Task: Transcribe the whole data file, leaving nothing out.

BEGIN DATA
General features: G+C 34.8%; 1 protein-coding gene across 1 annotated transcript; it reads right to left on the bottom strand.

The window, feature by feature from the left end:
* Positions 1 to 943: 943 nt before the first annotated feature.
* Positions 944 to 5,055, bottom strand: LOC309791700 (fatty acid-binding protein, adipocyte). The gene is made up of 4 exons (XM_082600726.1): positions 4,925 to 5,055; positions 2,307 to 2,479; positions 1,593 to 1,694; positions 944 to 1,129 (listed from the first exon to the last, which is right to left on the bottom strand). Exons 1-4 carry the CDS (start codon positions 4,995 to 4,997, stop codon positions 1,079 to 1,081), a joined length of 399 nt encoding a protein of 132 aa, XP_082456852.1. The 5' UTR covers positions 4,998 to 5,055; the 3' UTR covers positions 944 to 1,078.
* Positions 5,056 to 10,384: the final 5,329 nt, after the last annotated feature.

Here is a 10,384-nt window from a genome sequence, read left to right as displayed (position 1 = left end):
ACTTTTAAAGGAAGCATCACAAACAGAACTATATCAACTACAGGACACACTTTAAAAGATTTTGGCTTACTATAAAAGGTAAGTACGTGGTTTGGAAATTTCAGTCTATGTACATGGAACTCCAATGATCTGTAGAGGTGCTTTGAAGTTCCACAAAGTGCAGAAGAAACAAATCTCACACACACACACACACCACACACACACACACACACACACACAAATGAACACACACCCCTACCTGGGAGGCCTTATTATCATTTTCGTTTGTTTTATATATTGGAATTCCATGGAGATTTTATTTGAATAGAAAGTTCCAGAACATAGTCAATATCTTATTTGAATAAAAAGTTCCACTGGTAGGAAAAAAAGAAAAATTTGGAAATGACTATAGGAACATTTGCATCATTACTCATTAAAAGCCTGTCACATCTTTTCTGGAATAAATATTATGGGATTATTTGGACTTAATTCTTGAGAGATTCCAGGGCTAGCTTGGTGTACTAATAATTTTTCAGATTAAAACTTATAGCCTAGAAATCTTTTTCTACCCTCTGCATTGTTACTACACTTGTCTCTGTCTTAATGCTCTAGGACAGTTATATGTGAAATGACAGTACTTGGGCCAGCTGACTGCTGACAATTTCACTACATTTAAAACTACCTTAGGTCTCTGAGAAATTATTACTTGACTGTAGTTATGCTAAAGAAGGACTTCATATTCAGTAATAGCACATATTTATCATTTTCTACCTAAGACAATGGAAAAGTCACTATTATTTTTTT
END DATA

General features: G+C 34.8%; 1 protein-coding gene across 1 annotated transcript; it reads right to left on the bottom strand.

The window, feature by feature from the left end:
* Positions 1 to 943: 943 nt before the first annotated feature.
* Positions 944 to 5,055, bottom strand: LOC309791700 (fatty acid-binding protein, adipocyte). The gene is made up of 4 exons (XM_082600726.1): positions 4,925 to 5,055; positions 2,307 to 2,479; positions 1,593 to 1,694; positions 944 to 1,129 (listed from the first exon to the last, which is right to left on the bottom strand). Exons 1-4 carry the CDS (start codon positions 4,995 to 4,997, stop codon positions 1,079 to 1,081), a joined length of 399 nt encoding a protein of 132 aa, XP_082456852.1. The 5' UTR covers positions 4,998 to 5,055; the 3' UTR covers positions 944 to 1,078.
* Positions 5,056 to 10,384: the final 5,329 nt, after the last annotated feature.

Here is a 10,384-nt window from a genome sequence, read left to right as displayed (position 1 = left end):
ACTTTTAAAGGAAGCATCACAAACAGAACTATATCAACTACAGGACACACTTTAAAAGATTTTGGCTTACTATAAAAGGTAAGTACGTGGTTTGGAAATTTCAGTCTATGTACATGGAACTCCAATGATCTGTAGAGGTGCTTTGAAGTTCCACAAAGTGCAGAAGAAACAAATCTCACACACACACACACACCACACACACACACACACACACACACAAATGAACACACACCCCTACCTGGGAGGCCTTATTATCATTTTCGTTTGTTTTATATATTGGAATTCCATGGAGATTTTATTTGAATAGAAAGTTCCAGAACATAGTCAATATCTTATTTGAATAAAAAGTTCCACTGGTAGGAAAAAAAGAAAAATTTGGAAATGACTATAGGAACATTTGCATCATTACTCATTAAAAGCCTGTCACATCTTTTCTGGAATAAATATTATGGGATTATTTGGACTTAATTCTTGAGAGATTCCAGGGCTAGCTTGGTGTACTAATAATTTTTCAGATTAAAACTTATAGCCTAGAAATCTTTTTCTACCCTCTGCATTGTTACTACACTTGTCTCTGTCTTAATGCTCTAGGACAGTTATATGTGAAATGACAGTACTTGGGCCAGCTGACTGCTGACAATTTCACTACATTTAAAACTACCTTAGGTCTCTGAGAAATTATTACTTGACTGTAGTTATGCTAAAGAAGGACTTCATATTCAGTAATAGCACATATTTATCATTTTCTACCTAAGACAATGGAAAAGTCACTATTATTTTTTT